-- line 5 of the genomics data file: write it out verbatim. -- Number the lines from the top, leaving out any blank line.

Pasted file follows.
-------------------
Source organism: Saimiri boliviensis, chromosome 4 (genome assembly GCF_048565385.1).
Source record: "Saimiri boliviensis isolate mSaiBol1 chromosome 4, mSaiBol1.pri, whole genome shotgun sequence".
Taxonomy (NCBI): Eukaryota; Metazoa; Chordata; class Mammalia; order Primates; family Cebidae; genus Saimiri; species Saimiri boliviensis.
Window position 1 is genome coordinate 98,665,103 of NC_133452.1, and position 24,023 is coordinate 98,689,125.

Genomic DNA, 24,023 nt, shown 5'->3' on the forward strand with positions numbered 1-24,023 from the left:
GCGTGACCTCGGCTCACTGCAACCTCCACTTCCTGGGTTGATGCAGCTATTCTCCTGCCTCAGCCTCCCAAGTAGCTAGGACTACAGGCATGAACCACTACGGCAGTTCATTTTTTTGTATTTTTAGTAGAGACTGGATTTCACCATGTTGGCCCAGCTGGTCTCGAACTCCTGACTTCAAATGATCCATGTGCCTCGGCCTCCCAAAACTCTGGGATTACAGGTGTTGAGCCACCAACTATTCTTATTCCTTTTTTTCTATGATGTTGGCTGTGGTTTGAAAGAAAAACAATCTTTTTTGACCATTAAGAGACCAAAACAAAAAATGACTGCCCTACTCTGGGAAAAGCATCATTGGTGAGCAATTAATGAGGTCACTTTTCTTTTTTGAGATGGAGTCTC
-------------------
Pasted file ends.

Genomic DNA, 24,023 nt, shown 5'->3' on the forward strand with positions numbered 1-24,023 from the left: